Tuesday is today, Story366!
Yesterday, I spoke of Tropical Storm Cristobal, which came through right after I finished my post last night. It turned out to be a pretty good rain, but not even the hardest rain we’ve had this year, maybe not even top five. Not sure why that storm needed a name, let alone the intro to a blog post (and this follow-up), but sometimes, in a daily blog, you just gotta write about the weather.
Speaking of, isn’t Donald Trump a complete fucking idiot? I keep telling the Karen that I can’t believe how low he’s sunk and she just looks at me, knowing he’ll sink lower. And she’s always right. Today, specifically, I’m talking about his post on Twitter (which he tried to close down last week), describing the seventy-four-year-old man who was pushed down by Buffalo police as an Antifa terrorist trying to take out the cops’ communications. This man also fell harder than he had to, relative to how he was pushed, you know, by the armed, armored, super-fit guy who’s fifty years younger than him. No mention if he faked the blood pouring out of his ear, but I’m not sure if the prez followed the story long enough to see that happen, to come up with a lie about it.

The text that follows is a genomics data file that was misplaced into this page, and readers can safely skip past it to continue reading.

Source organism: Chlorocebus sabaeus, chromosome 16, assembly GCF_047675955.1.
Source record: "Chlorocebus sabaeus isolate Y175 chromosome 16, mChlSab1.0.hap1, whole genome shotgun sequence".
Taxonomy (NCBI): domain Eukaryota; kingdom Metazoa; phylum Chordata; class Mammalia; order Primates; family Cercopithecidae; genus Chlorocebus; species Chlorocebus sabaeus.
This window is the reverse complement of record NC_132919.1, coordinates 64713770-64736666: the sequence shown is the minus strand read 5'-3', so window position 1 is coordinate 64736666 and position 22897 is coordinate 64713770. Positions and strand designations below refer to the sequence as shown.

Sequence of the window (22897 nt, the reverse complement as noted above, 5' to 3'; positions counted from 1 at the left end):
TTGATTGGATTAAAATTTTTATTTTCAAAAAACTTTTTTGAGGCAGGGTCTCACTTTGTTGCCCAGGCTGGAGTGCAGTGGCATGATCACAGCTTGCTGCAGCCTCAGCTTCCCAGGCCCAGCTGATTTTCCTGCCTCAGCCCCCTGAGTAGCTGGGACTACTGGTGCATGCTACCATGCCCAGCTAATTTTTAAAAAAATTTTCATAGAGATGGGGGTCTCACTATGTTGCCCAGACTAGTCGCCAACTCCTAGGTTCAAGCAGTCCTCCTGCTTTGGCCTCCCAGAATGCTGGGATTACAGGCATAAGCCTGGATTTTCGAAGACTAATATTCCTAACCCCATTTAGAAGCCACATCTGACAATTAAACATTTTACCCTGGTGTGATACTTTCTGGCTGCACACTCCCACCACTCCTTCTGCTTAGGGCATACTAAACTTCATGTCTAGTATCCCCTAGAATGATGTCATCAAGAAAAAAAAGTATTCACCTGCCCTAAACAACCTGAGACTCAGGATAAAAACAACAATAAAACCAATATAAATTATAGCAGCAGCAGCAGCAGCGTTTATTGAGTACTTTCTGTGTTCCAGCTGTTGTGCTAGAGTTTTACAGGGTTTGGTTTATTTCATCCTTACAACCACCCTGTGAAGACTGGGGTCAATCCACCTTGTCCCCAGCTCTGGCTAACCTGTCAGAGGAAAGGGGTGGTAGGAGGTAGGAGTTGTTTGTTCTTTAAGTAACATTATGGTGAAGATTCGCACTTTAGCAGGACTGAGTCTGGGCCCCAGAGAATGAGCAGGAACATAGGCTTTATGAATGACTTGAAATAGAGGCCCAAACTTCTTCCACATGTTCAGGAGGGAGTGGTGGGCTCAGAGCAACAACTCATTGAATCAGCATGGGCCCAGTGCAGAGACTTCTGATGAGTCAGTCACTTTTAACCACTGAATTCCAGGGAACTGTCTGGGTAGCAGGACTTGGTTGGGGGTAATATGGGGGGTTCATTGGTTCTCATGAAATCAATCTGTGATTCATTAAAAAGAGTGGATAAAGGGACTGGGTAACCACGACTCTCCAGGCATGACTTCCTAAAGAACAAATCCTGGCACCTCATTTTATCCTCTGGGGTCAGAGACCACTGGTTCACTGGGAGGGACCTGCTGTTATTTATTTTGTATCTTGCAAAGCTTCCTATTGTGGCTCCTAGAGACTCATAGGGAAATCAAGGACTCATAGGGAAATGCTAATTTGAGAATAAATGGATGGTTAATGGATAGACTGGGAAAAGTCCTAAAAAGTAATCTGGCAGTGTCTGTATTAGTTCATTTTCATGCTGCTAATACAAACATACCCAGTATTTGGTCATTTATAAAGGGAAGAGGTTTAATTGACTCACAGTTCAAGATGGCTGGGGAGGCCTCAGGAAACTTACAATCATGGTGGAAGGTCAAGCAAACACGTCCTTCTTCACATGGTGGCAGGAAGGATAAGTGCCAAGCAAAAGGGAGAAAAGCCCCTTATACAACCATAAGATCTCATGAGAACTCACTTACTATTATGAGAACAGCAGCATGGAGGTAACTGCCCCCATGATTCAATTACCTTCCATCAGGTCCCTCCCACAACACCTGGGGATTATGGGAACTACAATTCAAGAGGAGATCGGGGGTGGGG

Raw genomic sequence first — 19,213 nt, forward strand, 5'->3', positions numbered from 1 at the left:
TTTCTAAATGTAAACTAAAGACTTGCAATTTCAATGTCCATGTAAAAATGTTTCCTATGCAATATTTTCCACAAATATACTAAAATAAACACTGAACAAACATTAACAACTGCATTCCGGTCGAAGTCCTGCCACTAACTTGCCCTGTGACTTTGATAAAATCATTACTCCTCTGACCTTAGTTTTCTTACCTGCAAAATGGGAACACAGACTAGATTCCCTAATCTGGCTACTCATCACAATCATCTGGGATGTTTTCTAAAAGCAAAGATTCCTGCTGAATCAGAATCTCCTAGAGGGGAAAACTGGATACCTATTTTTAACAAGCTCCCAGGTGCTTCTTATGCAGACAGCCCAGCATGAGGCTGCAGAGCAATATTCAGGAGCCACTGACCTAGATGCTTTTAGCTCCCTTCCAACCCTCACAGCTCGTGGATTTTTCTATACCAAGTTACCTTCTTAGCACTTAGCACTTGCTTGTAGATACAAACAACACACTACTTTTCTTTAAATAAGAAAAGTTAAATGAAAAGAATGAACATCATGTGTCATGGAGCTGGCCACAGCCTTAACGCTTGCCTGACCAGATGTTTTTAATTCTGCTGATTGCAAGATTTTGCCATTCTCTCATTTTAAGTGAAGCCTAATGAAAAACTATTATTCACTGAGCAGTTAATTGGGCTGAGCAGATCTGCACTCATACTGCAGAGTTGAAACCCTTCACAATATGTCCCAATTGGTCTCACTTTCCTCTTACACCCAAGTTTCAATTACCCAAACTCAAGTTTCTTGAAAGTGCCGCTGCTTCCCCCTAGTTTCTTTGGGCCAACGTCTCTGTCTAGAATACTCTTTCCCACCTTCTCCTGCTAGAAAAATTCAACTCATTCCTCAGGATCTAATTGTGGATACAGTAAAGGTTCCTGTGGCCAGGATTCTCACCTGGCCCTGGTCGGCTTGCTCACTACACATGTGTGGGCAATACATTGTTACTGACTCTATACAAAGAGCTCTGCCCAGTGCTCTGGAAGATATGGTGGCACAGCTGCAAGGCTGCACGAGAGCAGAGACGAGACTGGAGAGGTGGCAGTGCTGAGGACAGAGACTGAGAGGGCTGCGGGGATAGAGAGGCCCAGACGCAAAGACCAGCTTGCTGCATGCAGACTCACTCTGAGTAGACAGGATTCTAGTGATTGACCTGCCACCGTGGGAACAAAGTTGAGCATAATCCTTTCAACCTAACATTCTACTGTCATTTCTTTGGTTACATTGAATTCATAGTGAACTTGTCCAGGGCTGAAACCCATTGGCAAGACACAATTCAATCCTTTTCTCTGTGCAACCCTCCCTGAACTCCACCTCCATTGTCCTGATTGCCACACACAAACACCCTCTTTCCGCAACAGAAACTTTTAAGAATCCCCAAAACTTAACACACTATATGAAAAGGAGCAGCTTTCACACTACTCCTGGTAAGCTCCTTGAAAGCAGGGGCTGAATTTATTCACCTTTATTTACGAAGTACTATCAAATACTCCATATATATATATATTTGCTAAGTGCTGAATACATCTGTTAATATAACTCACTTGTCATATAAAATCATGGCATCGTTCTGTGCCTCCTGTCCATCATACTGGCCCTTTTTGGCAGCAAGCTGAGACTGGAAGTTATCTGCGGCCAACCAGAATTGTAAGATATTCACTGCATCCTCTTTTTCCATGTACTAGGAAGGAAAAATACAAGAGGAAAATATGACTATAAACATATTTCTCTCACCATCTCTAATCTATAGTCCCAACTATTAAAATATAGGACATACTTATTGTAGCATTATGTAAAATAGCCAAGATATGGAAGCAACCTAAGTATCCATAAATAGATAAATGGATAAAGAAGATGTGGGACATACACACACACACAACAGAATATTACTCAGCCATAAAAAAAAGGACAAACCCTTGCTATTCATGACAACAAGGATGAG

I could easily turn this blog (or at least the first half of it) into anti-Trump rantings—the guy gives out that much material. I’d rather not do that, however, because as they say, no such thing as bad publicity—people are actually pumped up by lefty pinkos like me getting pissed off by him. But every once in a while, I do need to check in, register my thoughts, just in case people are paying attention. If this blog is going to be a record of my life, in part, then I need to at least check in with these kind of thoughts. So, here goes: We’re living under a despotic idiot as our president, and no matter what your political party of choice is or was before 2016, his behavior has to be alarming. Total lack of compassion for his own citizens. Total lack of leadership. Dividing the country instead of uniting it.